But I will show thee what is noted in, the scripture of truth - The word noted here means “written, or recorded.” The scripture of truth means the true writing, and the reference is doubtless to the Divine purposes or decrees in this matter - for
(a) there is no other writing where these things were then found;
(b) the angel came to make known what could be known in no other way, and therefore what was not yet found in any book to which man had access;
(c) this language accords with common representations in the Scriptures respecting future events.
They are described as written down in a book that is in the hands of God, in which are recorded all future events - the names of those that shall be saved - and all the deeds of men. Compare Deuteronomy 32:34; Malachi 3:16; Psalms 139:16; Revelation 5:1. The representation is figurative, of course; and the meaning is, that, in the view of the Divine mind, all future events are as certain as if they were actually recorded as history, or as if they were now all written down. The angel came that he might unfold a portion of that volume, and disclose the contents of its secret pages; that is, describe an important series of events of great interest to the Jewish people and to the world at large.
And there is none that holdeth with me in, these things - Margin, “strengtheneth himself.” So the Hebrew. The idea is, that there was none that rendered aid in this matter, or that stood by him, and would accomplish the designs which he was meditating in their behalf pertaining to Persia. The angel saw that there were powerful influences against the interests of the Hebrew people at work in the court of Persia; that it was necessary that they should be counteracted; that unless this were done, fearful calamities would come upon the Jewish people, and they would be subjected to great embarrassments in their efforts to rebuild their city and temple, and he says that there was no one whose aid could be permanently and certainly relied on but that of Michael. He himself was to return to the court of Persia to endeavor to counteract the influence of the “prince of Persia,” but, as in the former case when on his way to Daniel Daniel 10:13, he would not have been able to counteract the machinations of that prince if it had not been for the interposition of Michael, so he felt now that reliance was still to be placed on his assistance in the matter.
But Michael your prince - See the notes at Daniel 10:13. The patron, or guardian of your people, and of their interests. The idea intended to be conveyed here undoubtedly is, that Michael was a guardian angel for the Jewish people; that he had special charge of their affairs; that his interposition might be depended on in the time of trouble and danger, and that, under him, their interests would be safe. No one can prove that this is not so; and as on earth some of the most important favors that we enjoy are conferred by the instrumentality of others; as we are often defended when in danger by them; as we are counseled and directed by them; as God raises up for the orphan, and the widow, and the insane, and the sorrowful, and the feeble, those of wealth, and power, and learning, who can better guard their interests than they could themselves, and as these relations are often sustained, and these favors conferred by those who are invisible to the recipients, so it gives, in a higher sense, a new beauty to the arrangements of the universe to suppose that this benevolent office is often undertaken and discharged by angelic beings.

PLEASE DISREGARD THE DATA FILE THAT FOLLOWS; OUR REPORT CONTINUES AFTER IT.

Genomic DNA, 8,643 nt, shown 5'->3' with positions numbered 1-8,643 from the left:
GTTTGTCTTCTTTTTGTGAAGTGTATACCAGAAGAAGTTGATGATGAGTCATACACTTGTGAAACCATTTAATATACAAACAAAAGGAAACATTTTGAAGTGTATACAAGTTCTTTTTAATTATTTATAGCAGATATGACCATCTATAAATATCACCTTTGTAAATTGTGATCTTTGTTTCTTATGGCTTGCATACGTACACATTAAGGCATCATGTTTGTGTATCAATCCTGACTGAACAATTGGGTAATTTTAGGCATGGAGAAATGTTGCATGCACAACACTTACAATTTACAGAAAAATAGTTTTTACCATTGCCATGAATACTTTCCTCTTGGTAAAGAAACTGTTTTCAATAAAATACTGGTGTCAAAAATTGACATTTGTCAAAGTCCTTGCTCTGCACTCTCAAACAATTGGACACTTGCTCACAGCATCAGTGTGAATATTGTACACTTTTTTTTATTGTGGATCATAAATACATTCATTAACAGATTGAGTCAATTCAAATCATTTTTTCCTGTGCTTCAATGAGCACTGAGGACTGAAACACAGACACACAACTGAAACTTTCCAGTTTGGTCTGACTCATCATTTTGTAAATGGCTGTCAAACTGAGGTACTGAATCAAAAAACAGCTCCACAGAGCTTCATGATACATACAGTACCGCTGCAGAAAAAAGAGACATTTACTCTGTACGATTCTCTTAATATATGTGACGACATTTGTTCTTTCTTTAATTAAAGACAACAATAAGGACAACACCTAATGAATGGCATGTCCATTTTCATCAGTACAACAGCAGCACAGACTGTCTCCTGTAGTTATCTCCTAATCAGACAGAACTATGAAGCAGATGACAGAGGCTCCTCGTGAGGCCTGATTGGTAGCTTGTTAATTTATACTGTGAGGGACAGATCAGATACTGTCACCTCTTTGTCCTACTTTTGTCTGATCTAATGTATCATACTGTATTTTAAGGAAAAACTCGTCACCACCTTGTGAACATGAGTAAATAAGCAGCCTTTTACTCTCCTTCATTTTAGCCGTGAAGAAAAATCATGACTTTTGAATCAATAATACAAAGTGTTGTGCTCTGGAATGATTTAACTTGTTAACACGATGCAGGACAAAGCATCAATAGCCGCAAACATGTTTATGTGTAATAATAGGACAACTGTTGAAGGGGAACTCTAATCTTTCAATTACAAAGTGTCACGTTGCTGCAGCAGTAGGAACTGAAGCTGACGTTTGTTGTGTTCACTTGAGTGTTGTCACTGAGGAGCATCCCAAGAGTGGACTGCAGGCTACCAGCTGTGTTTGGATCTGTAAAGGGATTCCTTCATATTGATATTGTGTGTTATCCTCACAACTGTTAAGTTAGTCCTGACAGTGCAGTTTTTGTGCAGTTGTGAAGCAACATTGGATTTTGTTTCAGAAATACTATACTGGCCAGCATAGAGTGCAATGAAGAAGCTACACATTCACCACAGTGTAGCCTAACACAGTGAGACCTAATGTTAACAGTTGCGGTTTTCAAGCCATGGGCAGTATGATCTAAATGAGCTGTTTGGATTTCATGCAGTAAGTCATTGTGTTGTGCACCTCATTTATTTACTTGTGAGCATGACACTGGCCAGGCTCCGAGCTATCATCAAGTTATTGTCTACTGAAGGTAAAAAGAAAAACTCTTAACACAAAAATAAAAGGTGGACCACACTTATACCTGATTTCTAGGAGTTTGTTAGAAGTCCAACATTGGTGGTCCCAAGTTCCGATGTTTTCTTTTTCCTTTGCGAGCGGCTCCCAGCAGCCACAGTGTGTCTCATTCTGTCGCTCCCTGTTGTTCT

Thus they may defend us from danger; ward off the designs of our enemies; defeat their machinations, and save us from numberless evils that would otherwise come upon us. This view receives additional confirmation, if it be admitted that there are evil angels, and that that seek the ruin of mankind. They are malignant; they tempt the race of man; they have power far superior to our own; they can set in operation a train of evil influences which we can neither foresee nor counteract; and they can excite the minds of wicked men to do us injury in a way which we cannot anticipate, and against which we cannot defend ourselves. In these circumstances, anyone can perceive that there is concinnity and propriety in the supposition that there are good beings of a higher order who feel an interest in the welfare of man, and who come to us, on their benevolent errand, to defend us from danger, and to aid us in our efforts to escape from the perils of our fallen condition, and to reach the kingdom of heaven.